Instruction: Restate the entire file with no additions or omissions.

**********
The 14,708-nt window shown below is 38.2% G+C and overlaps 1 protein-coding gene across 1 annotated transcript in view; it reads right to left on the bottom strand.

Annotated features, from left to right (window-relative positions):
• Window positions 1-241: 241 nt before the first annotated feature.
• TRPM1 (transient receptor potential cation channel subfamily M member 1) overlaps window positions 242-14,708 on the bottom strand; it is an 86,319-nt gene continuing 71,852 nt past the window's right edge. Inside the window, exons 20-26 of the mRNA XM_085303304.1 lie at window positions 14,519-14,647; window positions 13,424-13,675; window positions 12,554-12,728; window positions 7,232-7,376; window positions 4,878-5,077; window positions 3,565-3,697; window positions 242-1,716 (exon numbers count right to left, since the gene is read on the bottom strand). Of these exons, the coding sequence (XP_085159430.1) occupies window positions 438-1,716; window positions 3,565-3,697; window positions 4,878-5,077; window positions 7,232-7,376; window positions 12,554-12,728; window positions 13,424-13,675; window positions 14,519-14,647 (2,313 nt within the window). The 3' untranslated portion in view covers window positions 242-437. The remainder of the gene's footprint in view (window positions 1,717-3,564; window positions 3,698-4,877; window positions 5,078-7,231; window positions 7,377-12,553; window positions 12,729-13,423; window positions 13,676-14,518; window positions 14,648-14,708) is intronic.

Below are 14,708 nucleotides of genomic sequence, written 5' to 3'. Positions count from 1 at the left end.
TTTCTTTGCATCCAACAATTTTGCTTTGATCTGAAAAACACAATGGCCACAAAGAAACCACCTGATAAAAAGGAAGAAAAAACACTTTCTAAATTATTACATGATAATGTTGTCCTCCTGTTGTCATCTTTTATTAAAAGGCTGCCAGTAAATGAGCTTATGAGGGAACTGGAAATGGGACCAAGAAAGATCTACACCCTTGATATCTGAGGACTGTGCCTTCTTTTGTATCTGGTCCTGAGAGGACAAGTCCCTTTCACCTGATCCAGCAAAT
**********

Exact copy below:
The 14,708-nt window shown below is 38.2% G+C and overlaps 1 protein-coding gene across 1 annotated transcript in view; it reads right to left on the bottom strand.

Annotated features, from left to right (window-relative positions):
• Window positions 1-241: 241 nt before the first annotated feature.
• TRPM1 (transient receptor potential cation channel subfamily M member 1) overlaps window positions 242-14,708 on the bottom strand; it is an 86,319-nt gene continuing 71,852 nt past the window's right edge. Inside the window, exons 20-26 of the mRNA XM_085303304.1 lie at window positions 14,519-14,647; window positions 13,424-13,675; window positions 12,554-12,728; window positions 7,232-7,376; window positions 4,878-5,077; window positions 3,565-3,697; window positions 242-1,716 (exon numbers count right to left, since the gene is read on the bottom strand). Of these exons, the coding sequence (XP_085159430.1) occupies window positions 438-1,716; window positions 3,565-3,697; window positions 4,878-5,077; window positions 7,232-7,376; window positions 12,554-12,728; window positions 13,424-13,675; window positions 14,519-14,647 (2,313 nt within the window). The 3' untranslated portion in view covers window positions 242-437. The remainder of the gene's footprint in view (window positions 1,717-3,564; window positions 3,698-4,877; window positions 5,078-7,231; window positions 7,377-12,553; window positions 12,729-13,423; window positions 13,676-14,518; window positions 14,648-14,708) is intronic.

Below are 14,708 nucleotides of genomic sequence, written 5' to 3'. Positions count from 1 at the left end.
TTTCTTTGCATCCAACAATTTTGCTTTGATCTGAAAAACACAATGGCCACAAAGAAACCACCTGATAAAAAGGAAGAAAAAACACTTTCTAAATTATTACATGATAATGTTGTCCTCCTGTTGTCATCTTTTATTAAAAGGCTGCCAGTAAATGAGCTTATGAGGGAACTGGAAATGGGACCAAGAAAGATCTACACCCTTGATATCTGAGGACTGTGCCTTCTTTTGTATCTGGTCCTGAGAGGACAAGTCCCTTTCACCTGATCCAGCAAAT